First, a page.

Intravenous cidofovir therapy for disseminated adenovirus in a pediatric liver transplant recipient

Beth A. Carter, Saul J. Karpen, Ruben Quiros, I. Fen Chang, Brenda S. Clark, Gail J. Demmler, Helen E. Heslop, Jaymee D. Scott, Philip Seu, John A. Goss

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Abstract

Background. No definitive antiviral therapy exists for adenovirus (ADV) in immunosuppressed hosts. Cidofovir (CDV), a broad spectrum anti-DNA viral agent, has previously been shown to be of therapeutic benefit in life-threatening adenoviral disease in bone marrow stem-cell recipients. Methods. A 71/2-month-old girl with a history of biliary atresia developed fevers, hematochezia, tachypnea, and laboratory evidence of hepatitis and pancreatitis 12 days after liver transplantation. A stool culture, oropharyngeal culture, blood viral culture, and blood polymerase chain reaction (PCR) confirmed ADV. Cidofovir 1 mg/kg intravenously three times per week was initiated. The patient received intravenous hydration and probenecid with the infusions to reduce the nephrotoxicity of CDV. Immunosuppression was reduced to achieve tacrolimus trough levels of approximately 8 ng/mL and prednisone at 0.1 mg/kg per day. Complete blood cell count, urinalysis, and viral studies were obtained weekly. Results. Detection of ADV DNA by PCR made a transition from positive to negative during CDV therapy. Blood viral cultures became negative after two CDV doses. Alanine aminotransferase normalized by 5 weeks of therapy. CDV was discontinued after 7 weeks secondary to transient acidosis and proteinuria. The patient never developed azotemia, neutropenia, or ocular abnormalities. Conclusions. CDV was associated with improved clinical status, viral clearance, and minimal transient side effects in a pediatric liver transplant recipient with disseminated adenoviral disease. The current report documents clearance of disseminated ADV infection in a liver transplant recipient receiving CDV infusions.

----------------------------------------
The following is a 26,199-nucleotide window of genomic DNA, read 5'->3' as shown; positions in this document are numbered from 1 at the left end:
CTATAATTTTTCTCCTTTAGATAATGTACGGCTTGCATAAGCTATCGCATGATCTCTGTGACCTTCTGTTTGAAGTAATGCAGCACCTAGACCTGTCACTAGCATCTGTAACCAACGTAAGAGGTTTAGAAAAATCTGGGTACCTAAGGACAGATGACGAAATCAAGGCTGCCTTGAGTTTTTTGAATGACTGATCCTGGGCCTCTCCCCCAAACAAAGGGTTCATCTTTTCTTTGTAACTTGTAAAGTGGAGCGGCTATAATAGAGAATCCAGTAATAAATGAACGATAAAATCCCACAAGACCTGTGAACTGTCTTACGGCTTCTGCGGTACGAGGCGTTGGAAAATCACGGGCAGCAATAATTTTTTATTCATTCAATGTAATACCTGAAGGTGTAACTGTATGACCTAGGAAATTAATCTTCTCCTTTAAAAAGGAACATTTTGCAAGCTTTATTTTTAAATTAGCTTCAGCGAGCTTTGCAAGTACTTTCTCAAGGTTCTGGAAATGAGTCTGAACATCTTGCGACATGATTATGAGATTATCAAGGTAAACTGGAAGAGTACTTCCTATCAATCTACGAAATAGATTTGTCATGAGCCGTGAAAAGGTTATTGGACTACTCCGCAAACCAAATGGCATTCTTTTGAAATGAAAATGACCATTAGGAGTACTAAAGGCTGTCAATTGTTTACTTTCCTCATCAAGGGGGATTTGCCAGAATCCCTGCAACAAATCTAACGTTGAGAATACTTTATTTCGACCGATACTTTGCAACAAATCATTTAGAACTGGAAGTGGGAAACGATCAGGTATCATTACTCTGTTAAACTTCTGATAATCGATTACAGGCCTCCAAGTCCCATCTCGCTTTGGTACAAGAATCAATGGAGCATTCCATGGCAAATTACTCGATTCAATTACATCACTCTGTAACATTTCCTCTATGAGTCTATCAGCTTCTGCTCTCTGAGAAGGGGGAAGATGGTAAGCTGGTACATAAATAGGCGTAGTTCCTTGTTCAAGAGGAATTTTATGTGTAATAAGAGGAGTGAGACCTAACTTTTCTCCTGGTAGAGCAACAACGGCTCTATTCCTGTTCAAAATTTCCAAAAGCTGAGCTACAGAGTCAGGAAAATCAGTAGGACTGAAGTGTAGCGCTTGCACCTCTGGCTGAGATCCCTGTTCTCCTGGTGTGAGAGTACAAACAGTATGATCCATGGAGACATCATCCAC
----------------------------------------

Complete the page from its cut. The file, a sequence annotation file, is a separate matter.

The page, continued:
Original languageEnglish (US)
Pages (from-to)1050-1052
Number of pages3
JournalTransplantation
Volume74
Issue number7
DOIs
StatePublished - Oct 15 2002

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Adenoviridae
Pediatrics
Liver
Blood Cell Count
Therapeutics
Eye Abnormalities
Azotemia
Adenoviridae Infections
Tachypnea
Biliary Atresia
Probenecid
Polymerase Chain Reaction
Urinalysis
Gastrointestinal Hemorrhage
cidofovir
Transplant Recipients
Viral DNA
Immunocompromised Host
Tacrolimus
DNA-Directed DNA Polymerase

ASJC Scopus subject areas